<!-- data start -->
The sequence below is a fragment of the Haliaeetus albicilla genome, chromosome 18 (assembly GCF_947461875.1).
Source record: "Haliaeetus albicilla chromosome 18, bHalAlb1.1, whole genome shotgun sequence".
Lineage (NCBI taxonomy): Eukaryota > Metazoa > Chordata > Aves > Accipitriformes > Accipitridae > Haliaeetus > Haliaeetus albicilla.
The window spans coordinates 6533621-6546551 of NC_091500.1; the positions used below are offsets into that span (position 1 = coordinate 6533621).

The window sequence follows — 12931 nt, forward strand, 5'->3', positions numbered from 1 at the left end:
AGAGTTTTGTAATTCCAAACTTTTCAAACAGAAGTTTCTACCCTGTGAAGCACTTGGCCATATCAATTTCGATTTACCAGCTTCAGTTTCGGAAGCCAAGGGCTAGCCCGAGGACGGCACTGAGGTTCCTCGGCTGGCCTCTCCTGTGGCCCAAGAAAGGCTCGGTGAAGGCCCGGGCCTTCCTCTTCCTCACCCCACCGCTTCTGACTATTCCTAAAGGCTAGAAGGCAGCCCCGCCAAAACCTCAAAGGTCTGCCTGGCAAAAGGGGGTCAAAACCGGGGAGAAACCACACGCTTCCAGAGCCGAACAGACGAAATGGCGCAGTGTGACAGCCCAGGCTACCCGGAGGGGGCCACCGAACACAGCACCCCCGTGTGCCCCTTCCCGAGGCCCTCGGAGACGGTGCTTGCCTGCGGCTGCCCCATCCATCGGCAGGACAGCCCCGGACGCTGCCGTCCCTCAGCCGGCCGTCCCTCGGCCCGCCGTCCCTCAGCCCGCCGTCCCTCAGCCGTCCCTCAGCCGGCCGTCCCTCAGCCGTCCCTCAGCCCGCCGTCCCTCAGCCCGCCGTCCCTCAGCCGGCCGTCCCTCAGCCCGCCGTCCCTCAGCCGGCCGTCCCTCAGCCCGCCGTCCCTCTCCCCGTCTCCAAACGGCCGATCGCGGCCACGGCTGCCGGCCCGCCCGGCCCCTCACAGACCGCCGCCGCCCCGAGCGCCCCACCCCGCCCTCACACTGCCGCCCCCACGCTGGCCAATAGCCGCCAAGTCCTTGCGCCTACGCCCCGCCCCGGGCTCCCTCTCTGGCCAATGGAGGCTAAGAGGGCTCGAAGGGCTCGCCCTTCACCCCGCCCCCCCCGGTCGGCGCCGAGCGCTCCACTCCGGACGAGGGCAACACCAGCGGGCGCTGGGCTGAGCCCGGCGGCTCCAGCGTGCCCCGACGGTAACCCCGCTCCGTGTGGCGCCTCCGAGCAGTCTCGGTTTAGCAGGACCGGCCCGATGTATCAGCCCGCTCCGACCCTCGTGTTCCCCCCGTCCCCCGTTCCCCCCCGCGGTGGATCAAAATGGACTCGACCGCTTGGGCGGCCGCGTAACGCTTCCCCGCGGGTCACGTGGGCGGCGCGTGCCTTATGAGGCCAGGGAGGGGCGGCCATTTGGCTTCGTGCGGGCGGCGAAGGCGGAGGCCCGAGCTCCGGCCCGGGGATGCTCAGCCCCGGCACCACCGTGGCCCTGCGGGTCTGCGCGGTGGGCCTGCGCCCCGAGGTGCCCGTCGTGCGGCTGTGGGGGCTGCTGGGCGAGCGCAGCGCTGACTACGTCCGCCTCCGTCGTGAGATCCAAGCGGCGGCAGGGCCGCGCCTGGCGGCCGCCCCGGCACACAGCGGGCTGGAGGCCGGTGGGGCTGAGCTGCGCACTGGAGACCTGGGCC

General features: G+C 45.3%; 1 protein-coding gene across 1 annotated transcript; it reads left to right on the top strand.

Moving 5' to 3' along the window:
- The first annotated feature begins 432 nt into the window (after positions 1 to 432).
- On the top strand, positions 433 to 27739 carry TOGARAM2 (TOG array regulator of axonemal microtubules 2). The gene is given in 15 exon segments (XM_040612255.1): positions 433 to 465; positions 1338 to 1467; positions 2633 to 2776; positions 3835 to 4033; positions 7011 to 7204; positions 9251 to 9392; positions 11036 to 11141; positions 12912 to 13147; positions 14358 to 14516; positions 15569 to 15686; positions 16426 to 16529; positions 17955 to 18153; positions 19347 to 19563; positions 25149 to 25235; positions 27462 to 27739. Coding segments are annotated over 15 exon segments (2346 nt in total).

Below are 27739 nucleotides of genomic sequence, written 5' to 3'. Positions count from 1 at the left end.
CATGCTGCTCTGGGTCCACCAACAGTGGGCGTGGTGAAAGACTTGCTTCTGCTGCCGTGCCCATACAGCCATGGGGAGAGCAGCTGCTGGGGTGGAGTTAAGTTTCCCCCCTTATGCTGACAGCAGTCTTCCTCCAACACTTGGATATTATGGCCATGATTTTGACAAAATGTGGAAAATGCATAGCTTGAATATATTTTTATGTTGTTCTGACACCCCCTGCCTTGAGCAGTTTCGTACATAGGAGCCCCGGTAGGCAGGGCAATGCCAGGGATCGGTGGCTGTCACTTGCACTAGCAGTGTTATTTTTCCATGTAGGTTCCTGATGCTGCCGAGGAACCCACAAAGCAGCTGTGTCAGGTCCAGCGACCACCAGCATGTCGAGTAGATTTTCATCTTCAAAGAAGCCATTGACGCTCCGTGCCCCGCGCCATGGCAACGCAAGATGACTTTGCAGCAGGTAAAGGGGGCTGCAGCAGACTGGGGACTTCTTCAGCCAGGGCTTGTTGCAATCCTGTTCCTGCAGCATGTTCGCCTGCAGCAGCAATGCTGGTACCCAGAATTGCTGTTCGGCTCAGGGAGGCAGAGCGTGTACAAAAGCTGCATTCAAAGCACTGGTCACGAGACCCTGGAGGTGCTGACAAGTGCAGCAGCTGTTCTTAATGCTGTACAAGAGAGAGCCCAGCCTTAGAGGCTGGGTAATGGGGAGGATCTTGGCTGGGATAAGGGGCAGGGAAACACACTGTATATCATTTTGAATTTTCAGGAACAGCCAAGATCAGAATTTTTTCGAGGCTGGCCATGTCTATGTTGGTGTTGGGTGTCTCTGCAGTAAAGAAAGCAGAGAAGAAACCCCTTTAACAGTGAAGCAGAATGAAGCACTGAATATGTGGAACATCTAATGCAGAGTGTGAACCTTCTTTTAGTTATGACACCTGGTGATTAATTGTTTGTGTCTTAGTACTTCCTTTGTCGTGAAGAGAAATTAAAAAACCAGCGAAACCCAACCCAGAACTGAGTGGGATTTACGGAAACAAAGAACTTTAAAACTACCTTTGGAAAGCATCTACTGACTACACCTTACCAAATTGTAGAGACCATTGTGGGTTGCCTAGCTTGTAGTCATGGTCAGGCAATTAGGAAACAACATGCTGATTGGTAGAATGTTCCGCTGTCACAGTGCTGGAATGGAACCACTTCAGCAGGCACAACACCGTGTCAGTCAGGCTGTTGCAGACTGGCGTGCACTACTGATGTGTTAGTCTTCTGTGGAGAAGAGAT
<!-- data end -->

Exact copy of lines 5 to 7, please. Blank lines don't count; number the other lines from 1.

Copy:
The window sequence follows — 12931 nt, forward strand, 5'->3', positions numbered from 1 at the left end:
AGAGTTTTGTAATTCCAAACTTTTCAAACAGAAGTTTCTACCCTGTGAAGCACTTGGCCATATCAATTTCGATTTACCAGCTTCAGTTTCGGAAGCCAAGGGCTAGCCCGAGGACGGCACTGAGGTTCCTCGGCTGGCCTCTCCTGTGGCCCAAGAAAGGCTCGGTGAAGGCCCGGGCCTTCCTCTTCCTCACCCCACCGCTTCTGACTATTCCTAAAGGCTAGAAGGCAGCCCCGCCAAAACCTCAAAGGTCTGCCTGGCAAAAGGGGGTCAAAACCGGGGAGAAACCACACGCTTCCAGAGCCGAACAGACGAAATGGCGCAGTGTGACAGCCCAGGCTACCCGGAGGGGGCCACCGAACACAGCACCCCCGTGTGCCCCTTCCCGAGGCCCTCGGAGACGGTGCTTGCCTGCGGCTGCCCCATCCATCGGCAGGACAGCCCCGGACGCTGCCGTCCCTCAGCCGGCCGTCCCTCGGCCCGCCGTCCCTCAGCCCGCCGTCCCTCAGCCGTCCCTCAGCCGGCCGTCCCTCAGCCGTCCCTCAGCCCGCCGTCCCTCAGCCCGCCGTCCCTCAGCCGGCCGTCCCTCAGCCCGCCGTCCCTCAGCCGGCCGTCCCTCAGCCCGCCGTCCCTCTCCCCGTCTCCAAACGGCCGATCGCGGCCACGGCTGCCGGCCCGCCCGGCCCCTCACAGACCGCCGCCGCCCCGAGCGCCCCACCCCGCCCTCACACTGCCGCCCCCACGCTGGCCAATAGCCGCCAAGTCCTTGCGCCTACGCCCCGCCCCGGGCTCCCTCTCTGGCCAATGGAGGCTAAGAGGGCTCGAAGGGCTCGCCCTTCACCCCGCCCCCCCCGGTCGGCGCCGAGCGCTCCACTCCGGACGAGGGCAACACCAGCGGGCGCTGGGCTGAGCCCGGCGGCTCCAGCGTGCCCCGACGGTAACCCCGCTCCGTGTGGCGCCTCCGAGCAGTCTCGGTTTAGCAGGACCGGCCCGATGTATCAGCCCGCTCCGACCCTCGTGTTCCCCCCGTCCCCCGTTCCCCCCCGCGGTGGATCAAAATGGACTCGACCGCTTGGGCGGCCGCGTAACGCTTCCCCGCGGGTCACGTGGGCGGCGCGTGCCTTATGAGGCCAGGGAGGGGCGGCCATTTGGCTTCGTGCGGGCGGCGAAGGCGGAGGCCCGAGCTCCGGCCCGGGGATGCTCAGCCCCGGCACCACCGTGGCCCTGCGGGTCTGCGCGGTGGGCCTGCGCCCCGAGGTGCCCGTCGTGCGGCTGTGGGGGCTGCTGGGCGAGCGCAGCGCTGACTACGTCCGCCTCCGTCGTGAGATCCAAGCGGCGGCAGGGCCGCGCCTGGCGGCCGCCCCGGCACACAGCGGGCTGGAGGCCGGTGGGGCTGAGCTGCGCACTGGAGACCTGGGCC

General features: G+C 45.3%; 1 protein-coding gene across 1 annotated transcript; it reads left to right on the top strand.